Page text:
floor, trying to follow her lead. Occasionally I glance around the room to prove to my-
self that I can dance without staring at my feet, but it's hard. I only see parts of things:
the picture window revealing the muddy, trampled dirt path leading to the dorm cabins
where the other campers slumber; a few, flickering candles that cast our shadows
against the log wall behind us. I keep time to the rain drops pelting the roof since we
don't have music to guide us. She’s humming a tune, a piece by Strauss, one of her
favorites. But I don't recognize it. The owl-shaped clock near the fireplace of dying em-
ber says we've been waltzing for twenty minutes, seven minutes longer than last time.
It's an improvement and I sigh with relief...
...only to sharply suck in my breath again. Did my noisy breathing interrupt her
concentration? I look up into her face, but her eyelids remain tightly shut. I wish I knew
what she was thinking, but before I speak I remember that she was on the verge of a
breakthrough the last time I broke her trance. I keep quiet.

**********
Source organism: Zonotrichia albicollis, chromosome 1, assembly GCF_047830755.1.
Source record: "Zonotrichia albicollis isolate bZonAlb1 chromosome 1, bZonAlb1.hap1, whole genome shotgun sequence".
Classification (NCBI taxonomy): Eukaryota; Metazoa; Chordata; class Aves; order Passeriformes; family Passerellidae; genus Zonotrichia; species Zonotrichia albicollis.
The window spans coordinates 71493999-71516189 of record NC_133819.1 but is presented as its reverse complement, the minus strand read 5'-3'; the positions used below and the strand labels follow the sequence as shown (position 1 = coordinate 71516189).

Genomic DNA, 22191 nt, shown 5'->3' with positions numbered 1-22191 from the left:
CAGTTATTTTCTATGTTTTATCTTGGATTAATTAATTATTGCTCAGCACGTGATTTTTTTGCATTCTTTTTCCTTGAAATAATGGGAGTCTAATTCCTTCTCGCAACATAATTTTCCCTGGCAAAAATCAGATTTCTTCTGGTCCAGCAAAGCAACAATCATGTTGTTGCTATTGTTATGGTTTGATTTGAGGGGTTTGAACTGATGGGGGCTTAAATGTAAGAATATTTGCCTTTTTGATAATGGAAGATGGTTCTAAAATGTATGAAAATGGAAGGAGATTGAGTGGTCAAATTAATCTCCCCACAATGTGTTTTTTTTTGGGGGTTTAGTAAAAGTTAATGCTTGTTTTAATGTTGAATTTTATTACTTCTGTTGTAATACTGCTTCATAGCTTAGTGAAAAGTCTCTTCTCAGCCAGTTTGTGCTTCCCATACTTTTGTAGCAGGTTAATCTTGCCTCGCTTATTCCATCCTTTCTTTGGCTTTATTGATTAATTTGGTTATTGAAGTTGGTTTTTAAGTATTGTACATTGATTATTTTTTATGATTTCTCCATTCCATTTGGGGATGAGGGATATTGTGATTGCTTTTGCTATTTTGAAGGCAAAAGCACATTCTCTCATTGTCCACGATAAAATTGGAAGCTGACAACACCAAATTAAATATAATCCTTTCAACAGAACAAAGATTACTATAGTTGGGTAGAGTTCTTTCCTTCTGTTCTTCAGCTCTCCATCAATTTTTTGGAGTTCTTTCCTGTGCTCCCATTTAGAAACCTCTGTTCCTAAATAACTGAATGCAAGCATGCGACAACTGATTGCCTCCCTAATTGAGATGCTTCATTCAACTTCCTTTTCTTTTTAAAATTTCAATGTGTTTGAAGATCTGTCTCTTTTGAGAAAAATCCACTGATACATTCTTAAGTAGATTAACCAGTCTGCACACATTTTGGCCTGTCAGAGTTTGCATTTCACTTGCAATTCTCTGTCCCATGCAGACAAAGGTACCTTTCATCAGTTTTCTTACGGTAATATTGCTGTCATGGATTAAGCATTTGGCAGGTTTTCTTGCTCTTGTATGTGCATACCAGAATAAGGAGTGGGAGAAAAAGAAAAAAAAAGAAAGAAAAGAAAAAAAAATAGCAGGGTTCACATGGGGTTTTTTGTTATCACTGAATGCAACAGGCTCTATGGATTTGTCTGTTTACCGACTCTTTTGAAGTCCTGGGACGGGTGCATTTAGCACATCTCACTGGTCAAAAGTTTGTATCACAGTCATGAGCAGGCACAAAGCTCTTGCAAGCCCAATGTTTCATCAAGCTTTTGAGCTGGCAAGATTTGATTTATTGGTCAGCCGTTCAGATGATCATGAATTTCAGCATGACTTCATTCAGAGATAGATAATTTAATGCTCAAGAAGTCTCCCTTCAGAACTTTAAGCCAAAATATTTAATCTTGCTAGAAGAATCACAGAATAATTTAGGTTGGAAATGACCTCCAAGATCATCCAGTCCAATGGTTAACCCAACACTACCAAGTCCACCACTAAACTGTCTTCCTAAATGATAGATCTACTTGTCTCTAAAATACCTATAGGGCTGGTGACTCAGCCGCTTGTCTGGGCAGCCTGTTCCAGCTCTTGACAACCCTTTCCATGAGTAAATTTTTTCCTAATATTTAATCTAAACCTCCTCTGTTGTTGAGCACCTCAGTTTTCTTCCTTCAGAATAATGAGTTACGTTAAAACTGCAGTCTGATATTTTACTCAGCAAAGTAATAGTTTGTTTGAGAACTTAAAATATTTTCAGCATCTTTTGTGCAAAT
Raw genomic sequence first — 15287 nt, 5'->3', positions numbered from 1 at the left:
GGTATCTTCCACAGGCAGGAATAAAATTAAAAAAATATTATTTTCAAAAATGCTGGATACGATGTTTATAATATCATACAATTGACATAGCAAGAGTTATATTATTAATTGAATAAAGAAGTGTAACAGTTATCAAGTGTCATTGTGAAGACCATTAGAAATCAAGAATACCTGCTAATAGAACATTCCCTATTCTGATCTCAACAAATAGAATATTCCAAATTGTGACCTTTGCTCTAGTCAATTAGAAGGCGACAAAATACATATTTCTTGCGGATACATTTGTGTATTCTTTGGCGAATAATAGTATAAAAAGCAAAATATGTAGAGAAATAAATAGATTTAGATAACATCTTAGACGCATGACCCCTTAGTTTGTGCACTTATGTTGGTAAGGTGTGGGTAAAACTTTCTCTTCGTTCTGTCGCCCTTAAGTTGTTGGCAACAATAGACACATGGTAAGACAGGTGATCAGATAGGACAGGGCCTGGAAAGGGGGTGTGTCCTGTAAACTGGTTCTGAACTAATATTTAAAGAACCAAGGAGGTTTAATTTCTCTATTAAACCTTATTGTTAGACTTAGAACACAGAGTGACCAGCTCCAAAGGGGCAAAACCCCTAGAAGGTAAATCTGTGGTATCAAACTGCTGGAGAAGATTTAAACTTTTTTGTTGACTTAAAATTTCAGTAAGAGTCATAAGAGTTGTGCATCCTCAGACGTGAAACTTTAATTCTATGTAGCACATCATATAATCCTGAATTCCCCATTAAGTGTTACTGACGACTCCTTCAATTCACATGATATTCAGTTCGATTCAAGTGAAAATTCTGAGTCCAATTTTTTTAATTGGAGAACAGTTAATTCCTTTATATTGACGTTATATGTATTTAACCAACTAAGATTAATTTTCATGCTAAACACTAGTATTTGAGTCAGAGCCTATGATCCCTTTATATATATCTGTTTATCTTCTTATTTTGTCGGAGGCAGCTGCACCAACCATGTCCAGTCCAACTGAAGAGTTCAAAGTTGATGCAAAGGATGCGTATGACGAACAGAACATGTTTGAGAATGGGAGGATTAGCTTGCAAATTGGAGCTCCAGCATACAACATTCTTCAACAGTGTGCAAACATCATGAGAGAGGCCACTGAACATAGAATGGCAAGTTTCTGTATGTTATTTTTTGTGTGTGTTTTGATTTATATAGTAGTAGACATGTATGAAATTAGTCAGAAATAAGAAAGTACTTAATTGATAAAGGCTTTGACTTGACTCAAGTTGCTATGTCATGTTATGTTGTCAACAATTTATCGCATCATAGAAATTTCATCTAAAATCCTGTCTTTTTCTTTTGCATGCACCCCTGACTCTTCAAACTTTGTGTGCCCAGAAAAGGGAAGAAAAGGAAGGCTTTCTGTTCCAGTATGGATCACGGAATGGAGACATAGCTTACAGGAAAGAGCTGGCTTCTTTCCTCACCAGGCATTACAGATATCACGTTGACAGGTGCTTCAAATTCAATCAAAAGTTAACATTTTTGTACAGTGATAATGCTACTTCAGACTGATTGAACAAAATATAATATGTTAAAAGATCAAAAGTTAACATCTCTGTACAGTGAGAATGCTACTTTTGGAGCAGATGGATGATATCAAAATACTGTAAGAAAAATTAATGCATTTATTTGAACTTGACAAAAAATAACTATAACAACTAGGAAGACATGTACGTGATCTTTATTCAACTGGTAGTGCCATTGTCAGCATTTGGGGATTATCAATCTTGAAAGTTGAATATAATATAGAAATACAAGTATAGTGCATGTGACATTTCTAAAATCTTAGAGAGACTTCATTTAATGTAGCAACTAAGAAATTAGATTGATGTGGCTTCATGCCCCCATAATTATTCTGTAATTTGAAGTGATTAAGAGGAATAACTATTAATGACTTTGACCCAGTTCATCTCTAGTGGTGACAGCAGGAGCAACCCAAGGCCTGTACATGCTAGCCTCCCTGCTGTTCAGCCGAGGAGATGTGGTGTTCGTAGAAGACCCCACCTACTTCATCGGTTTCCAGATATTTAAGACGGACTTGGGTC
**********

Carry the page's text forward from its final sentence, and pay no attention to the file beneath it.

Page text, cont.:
Her humming fades, her eyes open, and our dancing slows to a halt in the middle
of the cleared space. "It happened here," she says. "I can sense it."
"You mean, where you died?" A blur of images zoom past the front of my mind, a
montage of every attempt I've made this summer to understand her. I still have a hard
time believing that this sepia-toned girl with thick black coils of hair standing in front of
me has ever died, let alone in this room. I can't picture the balding, middle-aged white
man she describes as her former self, lying before the fireplace in a widening pool of
blood. Instead I see her wedged between the long, cafeteria-style tables near the